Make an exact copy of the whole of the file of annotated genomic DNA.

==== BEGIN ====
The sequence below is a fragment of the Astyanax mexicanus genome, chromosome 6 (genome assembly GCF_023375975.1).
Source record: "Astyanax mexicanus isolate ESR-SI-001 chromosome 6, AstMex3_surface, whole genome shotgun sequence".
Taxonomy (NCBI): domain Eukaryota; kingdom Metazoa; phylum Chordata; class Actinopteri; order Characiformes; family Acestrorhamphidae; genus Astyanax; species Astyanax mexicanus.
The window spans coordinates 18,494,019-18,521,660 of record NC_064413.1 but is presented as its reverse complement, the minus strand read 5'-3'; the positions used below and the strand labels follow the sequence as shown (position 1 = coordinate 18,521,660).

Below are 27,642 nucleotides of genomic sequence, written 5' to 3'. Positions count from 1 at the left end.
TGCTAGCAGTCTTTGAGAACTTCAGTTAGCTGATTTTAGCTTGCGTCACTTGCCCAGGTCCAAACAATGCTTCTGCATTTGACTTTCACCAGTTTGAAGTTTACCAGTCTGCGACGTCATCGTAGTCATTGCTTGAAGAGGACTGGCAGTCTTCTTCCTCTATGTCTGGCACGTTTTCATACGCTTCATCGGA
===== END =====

The sequence below is a fragment of the Astyanax mexicanus genome, chromosome 6 (genome assembly GCF_023375975.1).
Source record: "Astyanax mexicanus isolate ESR-SI-001 chromosome 6, AstMex3_surface, whole genome shotgun sequence".
Taxonomy (NCBI): domain Eukaryota; kingdom Metazoa; phylum Chordata; class Actinopteri; order Characiformes; family Acestrorhamphidae; genus Astyanax; species Astyanax mexicanus.
The window spans coordinates 18,494,019-18,521,660 of record NC_064413.1 but is presented as its reverse complement, the minus strand read 5'-3'; the positions used below and the strand labels follow the sequence as shown (position 1 = coordinate 18,521,660).

Below are 27,642 nucleotides of genomic sequence, written 5' to 3'. Positions count from 1 at the left end.
TGCTAGCAGTCTTTGAGAACTTCAGTTAGCTGATTTTAGCTTGCGTCACTTGCCCAGGTCCAAACAATGCTTCTGCATTTGACTTTCACCAGTTTGAAGTTTACCAGTCTGCGACGTCATCGTAGTCATTGCTTGAAGAGGACTGGCAGTCTTCTTCCTCTATGTCTGGCACGTTTTCATACGCTTCATCGGA